Theodore Roosevelt National Park hosts the seventh annual Dakota Nights Astronomy Festival Friday through Sunday, Sept. 1.
There will be park rangers, astronomers, and space enthusiasts of all types to explore North Dakota’s beautiful night skies in the park, a spokeman said.
Some daytime activities will be in the town of Medora, including model rocket building and launching, kids’ crafts and activities, “sun gazing,” solar system hikes, presentations, and hourly shows in Dickinson State University’s Discovery Dome in the park’s South Unit Visitor Center.
“Dakota Nights is our annual celebration of western North Dakota’s dark night skies and the wonders of the universe,” said Chief of Interpretation Eileen Andes.
“People have studied the night sky for millennia and protecting this valuable resource is necessary for us to continue to study, explore and enjoy it. Dakota Nights has something for people of all ages.”
Visitors are invited to enjoy presentations by special guest speakers at 7 p.m. MDT each evening at the park’s Cottonwood Campground amphitheater. Friday evening’s speaker is William Wren, from the McDonald Observatory at the University of Texas – Austin. He will speak about the importance of preserving dark night skies in areas of intense development.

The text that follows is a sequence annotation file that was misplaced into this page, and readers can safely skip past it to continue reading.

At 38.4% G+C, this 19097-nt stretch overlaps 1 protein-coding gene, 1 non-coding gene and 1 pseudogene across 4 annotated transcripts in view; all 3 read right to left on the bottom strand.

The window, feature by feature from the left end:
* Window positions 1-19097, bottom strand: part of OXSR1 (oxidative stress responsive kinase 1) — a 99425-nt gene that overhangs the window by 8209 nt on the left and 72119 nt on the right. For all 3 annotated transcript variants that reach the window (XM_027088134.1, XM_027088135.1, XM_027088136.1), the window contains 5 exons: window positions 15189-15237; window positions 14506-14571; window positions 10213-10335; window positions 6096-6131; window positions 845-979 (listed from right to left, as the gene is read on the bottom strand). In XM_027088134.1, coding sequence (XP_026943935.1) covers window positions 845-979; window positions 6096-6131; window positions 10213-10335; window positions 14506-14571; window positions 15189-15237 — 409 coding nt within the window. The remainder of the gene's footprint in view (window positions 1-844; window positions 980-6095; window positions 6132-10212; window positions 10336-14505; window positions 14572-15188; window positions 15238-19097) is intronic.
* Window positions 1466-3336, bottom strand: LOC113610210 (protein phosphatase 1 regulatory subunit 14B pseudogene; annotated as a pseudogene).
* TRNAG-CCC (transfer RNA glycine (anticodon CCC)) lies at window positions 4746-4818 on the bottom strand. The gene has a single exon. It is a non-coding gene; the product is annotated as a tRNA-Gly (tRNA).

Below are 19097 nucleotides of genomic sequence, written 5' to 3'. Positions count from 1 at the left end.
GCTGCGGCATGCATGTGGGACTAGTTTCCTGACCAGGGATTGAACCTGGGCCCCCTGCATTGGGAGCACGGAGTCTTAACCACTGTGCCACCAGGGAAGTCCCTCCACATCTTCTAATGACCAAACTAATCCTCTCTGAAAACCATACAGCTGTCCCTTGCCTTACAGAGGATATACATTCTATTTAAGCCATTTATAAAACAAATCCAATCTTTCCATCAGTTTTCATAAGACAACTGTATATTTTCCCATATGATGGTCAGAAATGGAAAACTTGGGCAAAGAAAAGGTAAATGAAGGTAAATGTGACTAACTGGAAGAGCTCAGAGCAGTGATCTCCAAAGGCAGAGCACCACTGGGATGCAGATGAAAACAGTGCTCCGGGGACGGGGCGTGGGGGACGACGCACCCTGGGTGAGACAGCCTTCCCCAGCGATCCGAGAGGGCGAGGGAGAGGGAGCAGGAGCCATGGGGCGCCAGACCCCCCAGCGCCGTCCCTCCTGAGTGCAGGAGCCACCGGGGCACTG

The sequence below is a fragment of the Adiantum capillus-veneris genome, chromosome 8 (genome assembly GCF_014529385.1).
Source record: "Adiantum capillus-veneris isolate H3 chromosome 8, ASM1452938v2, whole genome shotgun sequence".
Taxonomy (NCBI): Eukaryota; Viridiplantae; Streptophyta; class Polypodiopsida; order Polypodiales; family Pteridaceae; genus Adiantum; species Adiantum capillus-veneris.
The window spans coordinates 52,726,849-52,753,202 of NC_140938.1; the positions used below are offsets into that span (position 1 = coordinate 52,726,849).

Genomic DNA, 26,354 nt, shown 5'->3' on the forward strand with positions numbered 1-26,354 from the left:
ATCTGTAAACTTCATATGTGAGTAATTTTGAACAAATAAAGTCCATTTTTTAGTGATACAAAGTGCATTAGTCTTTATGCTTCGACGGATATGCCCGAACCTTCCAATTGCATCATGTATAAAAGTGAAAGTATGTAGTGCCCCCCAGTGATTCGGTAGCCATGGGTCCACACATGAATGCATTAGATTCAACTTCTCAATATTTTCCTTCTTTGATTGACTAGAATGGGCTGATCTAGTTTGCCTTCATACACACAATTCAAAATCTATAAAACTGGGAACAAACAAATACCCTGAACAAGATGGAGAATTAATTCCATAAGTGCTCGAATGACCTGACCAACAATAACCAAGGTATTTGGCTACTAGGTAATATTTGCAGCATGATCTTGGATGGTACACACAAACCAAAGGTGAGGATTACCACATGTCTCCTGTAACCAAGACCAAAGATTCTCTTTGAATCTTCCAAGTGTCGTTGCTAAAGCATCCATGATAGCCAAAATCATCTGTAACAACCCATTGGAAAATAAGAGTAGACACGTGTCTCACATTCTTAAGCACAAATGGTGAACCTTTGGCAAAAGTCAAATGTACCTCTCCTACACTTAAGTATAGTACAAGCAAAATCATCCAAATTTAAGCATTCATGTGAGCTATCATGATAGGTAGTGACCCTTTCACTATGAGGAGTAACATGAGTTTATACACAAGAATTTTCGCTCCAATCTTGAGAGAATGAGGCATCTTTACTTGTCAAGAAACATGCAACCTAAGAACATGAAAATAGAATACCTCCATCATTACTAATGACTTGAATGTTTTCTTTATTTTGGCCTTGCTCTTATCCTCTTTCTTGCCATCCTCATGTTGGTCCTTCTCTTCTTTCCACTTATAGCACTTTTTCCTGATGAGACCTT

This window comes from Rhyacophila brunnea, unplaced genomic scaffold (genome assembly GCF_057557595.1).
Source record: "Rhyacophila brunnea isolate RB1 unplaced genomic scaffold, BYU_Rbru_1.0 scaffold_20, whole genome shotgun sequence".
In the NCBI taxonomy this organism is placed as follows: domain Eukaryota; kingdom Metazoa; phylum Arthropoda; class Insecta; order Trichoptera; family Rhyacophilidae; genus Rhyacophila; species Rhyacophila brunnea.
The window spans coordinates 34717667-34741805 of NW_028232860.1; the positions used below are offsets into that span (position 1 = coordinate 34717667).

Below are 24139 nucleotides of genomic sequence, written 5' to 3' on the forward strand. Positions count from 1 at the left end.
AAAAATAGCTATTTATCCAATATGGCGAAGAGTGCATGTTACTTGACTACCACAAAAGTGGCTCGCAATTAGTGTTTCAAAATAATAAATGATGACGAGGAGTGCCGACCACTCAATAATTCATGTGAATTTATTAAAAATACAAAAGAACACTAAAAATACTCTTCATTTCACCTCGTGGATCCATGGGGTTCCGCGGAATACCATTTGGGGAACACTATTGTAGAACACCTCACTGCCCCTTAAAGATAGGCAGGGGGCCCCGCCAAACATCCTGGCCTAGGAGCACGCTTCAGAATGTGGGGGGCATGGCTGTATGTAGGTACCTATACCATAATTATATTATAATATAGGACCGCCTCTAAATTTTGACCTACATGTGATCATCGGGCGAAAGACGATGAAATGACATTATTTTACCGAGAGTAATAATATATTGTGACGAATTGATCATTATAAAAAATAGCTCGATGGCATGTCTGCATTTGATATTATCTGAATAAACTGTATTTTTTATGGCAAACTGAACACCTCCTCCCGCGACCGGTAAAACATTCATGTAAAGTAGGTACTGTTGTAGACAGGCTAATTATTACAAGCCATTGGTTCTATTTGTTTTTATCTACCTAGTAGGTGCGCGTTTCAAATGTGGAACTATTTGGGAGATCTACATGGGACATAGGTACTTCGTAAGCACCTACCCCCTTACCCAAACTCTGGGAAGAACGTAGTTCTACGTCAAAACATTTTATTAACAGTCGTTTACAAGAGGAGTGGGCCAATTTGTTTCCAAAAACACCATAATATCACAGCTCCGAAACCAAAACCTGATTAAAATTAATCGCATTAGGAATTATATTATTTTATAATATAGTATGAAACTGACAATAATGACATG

On Saturday evening, Dr. Matt Craig, professor of physics and astronomy at Minnesota State University – Moorhead, will discuss how the story of the North Dakota Badlands and the stars above are intimately connected.
Brad Nasset, member of the Minnesota Astronomical Society and former Senior Project Manager at the Discovery Center at the University of Wisconsin – Stout, will discuss the rhythm of the night sky and secrets of finding the constellations.
After each evening’s presentation, astronomers will share the mysteries of the universe while star gazing in a field of more than a dozen telescopes at the historic Peaceful Valley Ranch.